The federal and provincial laws require that child support be paid in accordance with published “Child Support Guidelines.” The “Tables” or the “Guidelines” are based on the support payor’s gross yearly income and the number of children for whom support is payable. There is a chart or a table which determines the presumptive amount of child support which should be paid. The legislation also provides for additional support for “extraordinary” or special expenses incurred on behalf of a child. Child support is required by law from a biological parent or from a person who has consistently acted as a parent toward the child or children.
Financial disclosure is absolutely mandatory pursuant to the Guidelines and this requirement is strictly enforced by the Court. Financial disclosure includes the following:
Non-arms’ length payments may be clawed back into net income for support purposes. The onus is on the payor to establish that the payment was necessary to earn the self employment income and was reasonable in the circumstances. Generally, self-employed persons are entitled to deduct expenses allowed under The Income Tax Act if such expenses were primarily incurred to gain or produce income. The personal component of these expenses will be disallowed for Guideline and support purposes. Alternatively, the Court can impute any unreasonably deducted expenses back into the self-employed person’s income.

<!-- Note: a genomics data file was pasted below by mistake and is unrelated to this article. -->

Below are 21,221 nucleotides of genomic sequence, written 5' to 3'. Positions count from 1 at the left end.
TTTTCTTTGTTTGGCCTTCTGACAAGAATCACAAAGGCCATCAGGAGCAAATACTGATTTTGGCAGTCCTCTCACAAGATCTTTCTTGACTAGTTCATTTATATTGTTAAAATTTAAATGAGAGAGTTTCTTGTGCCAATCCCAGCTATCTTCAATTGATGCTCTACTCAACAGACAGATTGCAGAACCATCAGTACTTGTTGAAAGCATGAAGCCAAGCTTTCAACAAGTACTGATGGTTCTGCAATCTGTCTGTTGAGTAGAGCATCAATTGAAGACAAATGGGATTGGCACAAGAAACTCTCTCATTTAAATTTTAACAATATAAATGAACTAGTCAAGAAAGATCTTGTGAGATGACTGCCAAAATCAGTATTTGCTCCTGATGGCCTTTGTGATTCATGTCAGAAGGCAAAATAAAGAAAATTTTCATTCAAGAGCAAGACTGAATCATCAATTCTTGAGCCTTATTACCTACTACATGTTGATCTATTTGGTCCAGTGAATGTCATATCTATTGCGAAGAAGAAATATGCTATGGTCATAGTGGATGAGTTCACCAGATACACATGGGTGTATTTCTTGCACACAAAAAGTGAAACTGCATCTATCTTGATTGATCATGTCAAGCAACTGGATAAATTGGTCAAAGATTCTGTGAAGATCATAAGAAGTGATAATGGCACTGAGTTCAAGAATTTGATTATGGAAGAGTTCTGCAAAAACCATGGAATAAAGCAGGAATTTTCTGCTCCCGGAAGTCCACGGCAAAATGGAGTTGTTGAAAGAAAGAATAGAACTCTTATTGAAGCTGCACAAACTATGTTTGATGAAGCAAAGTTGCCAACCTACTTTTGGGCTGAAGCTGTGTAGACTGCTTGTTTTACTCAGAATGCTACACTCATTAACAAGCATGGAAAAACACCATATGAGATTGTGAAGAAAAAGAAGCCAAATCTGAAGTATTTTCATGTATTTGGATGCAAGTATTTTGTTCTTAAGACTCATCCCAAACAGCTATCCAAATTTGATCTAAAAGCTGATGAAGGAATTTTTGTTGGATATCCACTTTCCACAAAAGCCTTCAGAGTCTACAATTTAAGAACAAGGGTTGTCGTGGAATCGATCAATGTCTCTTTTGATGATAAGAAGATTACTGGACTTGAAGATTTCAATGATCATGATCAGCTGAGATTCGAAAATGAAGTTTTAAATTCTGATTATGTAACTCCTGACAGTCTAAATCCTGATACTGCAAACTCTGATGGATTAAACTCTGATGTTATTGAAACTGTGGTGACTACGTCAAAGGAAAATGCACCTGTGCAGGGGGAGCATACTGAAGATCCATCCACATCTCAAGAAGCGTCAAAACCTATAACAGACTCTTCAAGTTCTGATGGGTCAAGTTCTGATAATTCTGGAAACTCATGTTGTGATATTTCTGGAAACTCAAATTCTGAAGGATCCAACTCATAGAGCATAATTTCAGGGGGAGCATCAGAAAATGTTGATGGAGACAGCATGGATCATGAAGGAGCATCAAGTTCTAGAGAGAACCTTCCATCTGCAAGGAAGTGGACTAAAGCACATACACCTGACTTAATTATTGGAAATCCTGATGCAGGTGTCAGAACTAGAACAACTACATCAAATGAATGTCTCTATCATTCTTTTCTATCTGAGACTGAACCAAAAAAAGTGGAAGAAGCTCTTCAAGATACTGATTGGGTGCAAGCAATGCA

Please Note: This information is not intended to contain advice specific to your situation. There are no cookie cutter solutions. After all, you are reading this information on the internet. Your situation is special and unique and you must be guided by specific individual advice from your Lawyer, Certified Financial Planner or Accountant.
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